What’s So Bad About Plastic?


Plastic pollution is one of the most pressing environmental issues of our time. It poses a huge problem to our planet simply because it cannot be broken down naturally. Plastics are non-biodegradable, meaning they persist in the environment for up to 500 years, so every plastic item you’ve used in your lifetime will exist for over five generations to come. Everyday items like plastic bags, bottles, straws and packaging (most of which we only use once), end up in landfills or oceans, causing a huge deal of harm to ecosystems and natural habitats.

Over time larger plastic items break down into tiny particles called microplastics. These contaminate soil, water sauces, and are ingested by marine species, posing health risks to both wildlife and humans. Of the 7 billion tonnes of plastic waste generated globally so far, less than 10% is recycled. Millions of tonnes of plastic waste is lost to the environment and sometimes even shipped thousands of miles to destinations where it is sadly mostly burned or dumped.


Some Facts

– Global plastic production has doubled since the beginning of the century, to almost 400 million metric tons per year in 2021.

– One million plastic bottles are purchased every minute, while up to five million plastic bags are used worldwide every year. Half of all plastic produced is designed for single-use purposes – used just once and thrown away.

– 36% of all plastic produced are used in packaging and approximately 85% of which end up in landfills or as unregulated waste.


How did we get here?

From the 1950s-1970s, only a small amount of plastic was produced, and plastic waste was relatively manageable. However between the 1970s and the 1990s, plastic production and waste more than tripled and in the early 2000s, the amount of plastic waste generated rose more in a single decade than it had in the previous 40 years. Today we produce about 400 million tons of plastic waste every year and since the 70s, the rate of plastic production has grown faster than that of any other material. Without changes to current policies, global plastic waste is projected to triple by 2060.




Plastic Use In the Home


Traditional Products 

One of the most commonly used household items which pose a risk to both the environment and our health are traditional cleaning products. The plastic packaging and even chemicals within these products are derived from crude oil, a non-renewable resource which is not biodegradable. The production of these throwaway plastics generates huge amounts of pollution through the extraction, refining and transportation processes. The waste generated by single-use plastics contributes significantly to landfill overflow and ocean pollution, while toxic chemicals are washed down our sinks and into our water systems. It’s food for thought when you consider the amount of conventional bleach, antibacterial sprays, hand washes, dish soaps and detergents you use every year.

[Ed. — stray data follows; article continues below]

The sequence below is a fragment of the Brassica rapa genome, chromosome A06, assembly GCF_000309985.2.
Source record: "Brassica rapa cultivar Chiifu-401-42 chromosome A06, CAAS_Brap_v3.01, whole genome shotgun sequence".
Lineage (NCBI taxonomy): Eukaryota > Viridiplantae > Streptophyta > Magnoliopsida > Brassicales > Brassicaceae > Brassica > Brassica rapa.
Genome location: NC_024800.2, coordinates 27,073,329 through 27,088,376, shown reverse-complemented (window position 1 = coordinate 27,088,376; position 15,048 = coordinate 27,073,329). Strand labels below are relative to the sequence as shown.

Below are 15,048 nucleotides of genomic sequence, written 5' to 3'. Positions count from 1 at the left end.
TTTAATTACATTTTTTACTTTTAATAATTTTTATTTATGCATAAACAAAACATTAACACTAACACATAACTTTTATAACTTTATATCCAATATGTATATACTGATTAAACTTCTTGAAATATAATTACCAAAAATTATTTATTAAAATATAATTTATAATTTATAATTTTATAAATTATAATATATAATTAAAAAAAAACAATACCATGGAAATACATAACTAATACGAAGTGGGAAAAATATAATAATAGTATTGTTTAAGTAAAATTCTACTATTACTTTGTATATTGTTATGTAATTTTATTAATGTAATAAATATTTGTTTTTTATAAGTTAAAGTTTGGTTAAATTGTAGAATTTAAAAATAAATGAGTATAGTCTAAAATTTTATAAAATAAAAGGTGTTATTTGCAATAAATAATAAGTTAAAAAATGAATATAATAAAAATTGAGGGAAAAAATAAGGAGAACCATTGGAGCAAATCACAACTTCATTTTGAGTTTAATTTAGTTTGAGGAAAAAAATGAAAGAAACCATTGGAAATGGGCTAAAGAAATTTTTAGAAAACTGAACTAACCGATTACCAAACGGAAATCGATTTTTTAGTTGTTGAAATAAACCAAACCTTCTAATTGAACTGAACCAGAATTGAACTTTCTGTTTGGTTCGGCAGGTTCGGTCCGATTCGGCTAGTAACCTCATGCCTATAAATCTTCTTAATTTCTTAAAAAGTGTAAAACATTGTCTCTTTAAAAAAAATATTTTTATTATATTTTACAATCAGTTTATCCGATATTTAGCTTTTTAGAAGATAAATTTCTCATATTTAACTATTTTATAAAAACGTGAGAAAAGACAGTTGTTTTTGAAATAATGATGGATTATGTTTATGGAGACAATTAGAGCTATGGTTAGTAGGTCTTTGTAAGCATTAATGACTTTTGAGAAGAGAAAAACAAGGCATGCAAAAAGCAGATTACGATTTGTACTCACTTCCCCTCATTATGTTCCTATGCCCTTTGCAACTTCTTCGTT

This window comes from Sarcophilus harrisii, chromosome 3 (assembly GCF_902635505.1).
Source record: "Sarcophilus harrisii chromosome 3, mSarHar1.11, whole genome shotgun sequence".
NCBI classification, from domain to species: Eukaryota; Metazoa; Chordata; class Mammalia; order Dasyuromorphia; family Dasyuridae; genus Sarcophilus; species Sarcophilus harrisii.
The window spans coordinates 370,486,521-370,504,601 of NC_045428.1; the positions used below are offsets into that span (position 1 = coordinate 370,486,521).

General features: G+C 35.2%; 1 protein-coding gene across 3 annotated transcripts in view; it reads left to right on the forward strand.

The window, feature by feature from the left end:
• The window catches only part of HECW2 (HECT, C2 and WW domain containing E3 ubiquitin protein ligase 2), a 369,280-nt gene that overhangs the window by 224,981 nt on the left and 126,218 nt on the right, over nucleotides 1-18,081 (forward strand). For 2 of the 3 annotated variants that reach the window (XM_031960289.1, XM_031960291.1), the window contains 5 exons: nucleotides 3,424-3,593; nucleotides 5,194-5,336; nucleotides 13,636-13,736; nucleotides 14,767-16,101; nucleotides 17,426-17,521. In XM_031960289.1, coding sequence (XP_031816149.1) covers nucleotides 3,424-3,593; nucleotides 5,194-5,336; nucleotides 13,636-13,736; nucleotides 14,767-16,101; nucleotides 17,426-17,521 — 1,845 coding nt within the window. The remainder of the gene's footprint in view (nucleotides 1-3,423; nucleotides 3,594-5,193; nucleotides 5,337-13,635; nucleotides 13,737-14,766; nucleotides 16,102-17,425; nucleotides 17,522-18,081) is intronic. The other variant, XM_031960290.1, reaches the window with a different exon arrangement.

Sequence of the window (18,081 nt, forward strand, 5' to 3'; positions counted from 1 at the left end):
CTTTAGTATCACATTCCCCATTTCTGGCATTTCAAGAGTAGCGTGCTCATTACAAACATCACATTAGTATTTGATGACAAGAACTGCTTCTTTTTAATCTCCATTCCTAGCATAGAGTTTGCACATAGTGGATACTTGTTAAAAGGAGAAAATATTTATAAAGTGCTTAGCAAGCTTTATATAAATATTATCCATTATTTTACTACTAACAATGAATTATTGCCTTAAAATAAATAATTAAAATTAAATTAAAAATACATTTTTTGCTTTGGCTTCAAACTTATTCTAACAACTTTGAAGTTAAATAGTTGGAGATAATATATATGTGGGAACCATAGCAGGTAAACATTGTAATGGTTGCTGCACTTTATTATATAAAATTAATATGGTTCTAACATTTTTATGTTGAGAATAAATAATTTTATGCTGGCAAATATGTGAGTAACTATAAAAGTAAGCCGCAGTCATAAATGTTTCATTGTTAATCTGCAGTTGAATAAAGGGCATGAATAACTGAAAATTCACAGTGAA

Sustainable Alternatives 

Opting for refillable and eco-friendly cleaning products is a great way to reduce your own plastic usage, while also allowing you to see the benefits of natural, non toxic products which don’t harm the planet. A brand which we are loving and is a household favourite amongst the Rev team is Kinfill, who have a wonderful range of plastic-free, biodegradable and refillable cleaning line, as well as other home-care products. All products are made using clean, safe ingredients that are also vegan and cruelty free. We think they set a fantastic example in the industry and encourage us as consumers think more mindfully about the products we buy and the effect these everyday items have on the environment.

Bathroom, Hand Care Duo in Bergamote, £76

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Bathroom, Multi Surface Cleaner Kit, £23

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Conventional cleaning products typically come in larger sizes because the chemicals used are diluted with water. All of that water or liquid needs to be packaged with a water-proof barrier, and that’s where plastic comes in. Kinfill provides a more sustainable solution with their compact Glass Forever Bottle which contains a concentrated formula, made to blend at home with tap water. This significantly reduces waste by allowing you to re-use the same bottle time after time, saving companies the need to manufacture new packaging with each purchase. This approach not only helps to reduce the amount of plastic entering our landfills and oceans, but also promotes a more circular economy where resources are conserved and reused. Kinfills Glass Forever Bottle speaks for itself – it can be used and refilled as many times as you please! These bottles have also been developed to be fully and easily recyclable (including the aluminum caps), ensuring materials are properly disposed of and do not end up in landfills like many conventional cleaning products.